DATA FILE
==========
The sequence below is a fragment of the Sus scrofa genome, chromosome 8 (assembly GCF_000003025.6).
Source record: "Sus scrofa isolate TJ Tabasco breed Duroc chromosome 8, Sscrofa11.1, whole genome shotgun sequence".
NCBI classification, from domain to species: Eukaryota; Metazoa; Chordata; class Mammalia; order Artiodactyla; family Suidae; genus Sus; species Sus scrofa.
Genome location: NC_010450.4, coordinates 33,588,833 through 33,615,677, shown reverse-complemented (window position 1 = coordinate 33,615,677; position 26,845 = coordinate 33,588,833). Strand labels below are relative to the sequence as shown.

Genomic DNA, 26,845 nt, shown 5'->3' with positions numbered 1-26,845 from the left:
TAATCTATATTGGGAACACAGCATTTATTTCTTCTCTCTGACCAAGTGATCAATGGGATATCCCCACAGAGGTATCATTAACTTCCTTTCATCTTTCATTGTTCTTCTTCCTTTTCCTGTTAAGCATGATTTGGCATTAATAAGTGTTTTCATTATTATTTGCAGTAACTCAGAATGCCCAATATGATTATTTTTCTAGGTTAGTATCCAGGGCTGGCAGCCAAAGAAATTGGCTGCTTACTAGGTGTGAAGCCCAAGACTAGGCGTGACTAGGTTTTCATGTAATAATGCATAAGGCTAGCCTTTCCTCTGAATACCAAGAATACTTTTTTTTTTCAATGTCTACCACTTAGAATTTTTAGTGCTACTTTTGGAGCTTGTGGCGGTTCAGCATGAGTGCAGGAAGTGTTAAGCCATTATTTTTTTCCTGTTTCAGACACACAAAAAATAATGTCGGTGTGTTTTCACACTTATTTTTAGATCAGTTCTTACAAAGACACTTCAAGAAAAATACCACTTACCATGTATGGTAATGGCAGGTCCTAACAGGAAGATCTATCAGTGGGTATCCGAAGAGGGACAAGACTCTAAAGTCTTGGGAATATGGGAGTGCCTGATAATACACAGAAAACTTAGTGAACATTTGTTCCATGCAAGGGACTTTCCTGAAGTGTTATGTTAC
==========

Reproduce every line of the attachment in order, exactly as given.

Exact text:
The sequence below is a fragment of the Sus scrofa genome, chromosome 8 (assembly GCF_000003025.6).
Source record: "Sus scrofa isolate TJ Tabasco breed Duroc chromosome 8, Sscrofa11.1, whole genome shotgun sequence".
NCBI classification, from domain to species: Eukaryota; Metazoa; Chordata; class Mammalia; order Artiodactyla; family Suidae; genus Sus; species Sus scrofa.
Genome location: NC_010450.4, coordinates 33,588,833 through 33,615,677, shown reverse-complemented (window position 1 = coordinate 33,615,677; position 26,845 = coordinate 33,588,833). Strand labels below are relative to the sequence as shown.

Genomic DNA, 26,845 nt, shown 5'->3' with positions numbered 1-26,845 from the left:
TAATCTATATTGGGAACACAGCATTTATTTCTTCTCTCTGACCAAGTGATCAATGGGATATCCCCACAGAGGTATCATTAACTTCCTTTCATCTTTCATTGTTCTTCTTCCTTTTCCTGTTAAGCATGATTTGGCATTAATAAGTGTTTTCATTATTATTTGCAGTAACTCAGAATGCCCAATATGATTATTTTTCTAGGTTAGTATCCAGGGCTGGCAGCCAAAGAAATTGGCTGCTTACTAGGTGTGAAGCCCAAGACTAGGCGTGACTAGGTTTTCATGTAATAATGCATAAGGCTAGCCTTTCCTCTGAATACCAAGAATACTTTTTTTTTTCAATGTCTACCACTTAGAATTTTTAGTGCTACTTTTGGAGCTTGTGGCGGTTCAGCATGAGTGCAGGAAGTGTTAAGCCATTATTTTTTTCCTGTTTCAGACACACAAAAAATAATGTCGGTGTGTTTTCACACTTATTTTTAGATCAGTTCTTACAAAGACACTTCAAGAAAAATACCACTTACCATGTATGGTAATGGCAGGTCCTAACAGGAAGATCTATCAGTGGGTATCCGAAGAGGGACAAGACTCTAAAGTCTTGGGAATATGGGAGTGCCTGATAATACACAGAAAACTTAGTGAACATTTGTTCCATGCAAGGGACTTTCCTGAAGTGTTATGTTAC